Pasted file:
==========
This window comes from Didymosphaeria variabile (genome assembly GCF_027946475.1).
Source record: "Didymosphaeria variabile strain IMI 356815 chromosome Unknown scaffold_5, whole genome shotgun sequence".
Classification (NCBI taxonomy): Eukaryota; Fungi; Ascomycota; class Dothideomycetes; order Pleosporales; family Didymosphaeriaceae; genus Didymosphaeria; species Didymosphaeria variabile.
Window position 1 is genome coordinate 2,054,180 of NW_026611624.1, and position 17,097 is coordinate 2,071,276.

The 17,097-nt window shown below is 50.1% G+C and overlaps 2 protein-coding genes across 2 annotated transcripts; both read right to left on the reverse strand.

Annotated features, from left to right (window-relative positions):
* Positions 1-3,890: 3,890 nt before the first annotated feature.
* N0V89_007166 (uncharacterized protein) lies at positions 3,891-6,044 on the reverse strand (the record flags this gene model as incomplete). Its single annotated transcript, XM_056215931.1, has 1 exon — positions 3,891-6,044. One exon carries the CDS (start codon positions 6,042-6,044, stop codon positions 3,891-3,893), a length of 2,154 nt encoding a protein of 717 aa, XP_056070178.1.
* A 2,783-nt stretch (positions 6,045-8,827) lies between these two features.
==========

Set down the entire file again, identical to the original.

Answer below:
This window comes from Didymosphaeria variabile (genome assembly GCF_027946475.1).
Source record: "Didymosphaeria variabile strain IMI 356815 chromosome Unknown scaffold_5, whole genome shotgun sequence".
Classification (NCBI taxonomy): Eukaryota; Fungi; Ascomycota; class Dothideomycetes; order Pleosporales; family Didymosphaeriaceae; genus Didymosphaeria; species Didymosphaeria variabile.
Window position 1 is genome coordinate 2,054,180 of NW_026611624.1, and position 17,097 is coordinate 2,071,276.

The 17,097-nt window shown below is 50.1% G+C and overlaps 2 protein-coding genes across 2 annotated transcripts; both read right to left on the reverse strand.

Annotated features, from left to right (window-relative positions):
* Positions 1-3,890: 3,890 nt before the first annotated feature.
* N0V89_007166 (uncharacterized protein) lies at positions 3,891-6,044 on the reverse strand (the record flags this gene model as incomplete). Its single annotated transcript, XM_056215931.1, has 1 exon — positions 3,891-6,044. One exon carries the CDS (start codon positions 6,042-6,044, stop codon positions 3,891-3,893), a length of 2,154 nt encoding a protein of 717 aa, XP_056070178.1.
* A 2,783-nt stretch (positions 6,045-8,827) lies between these two features.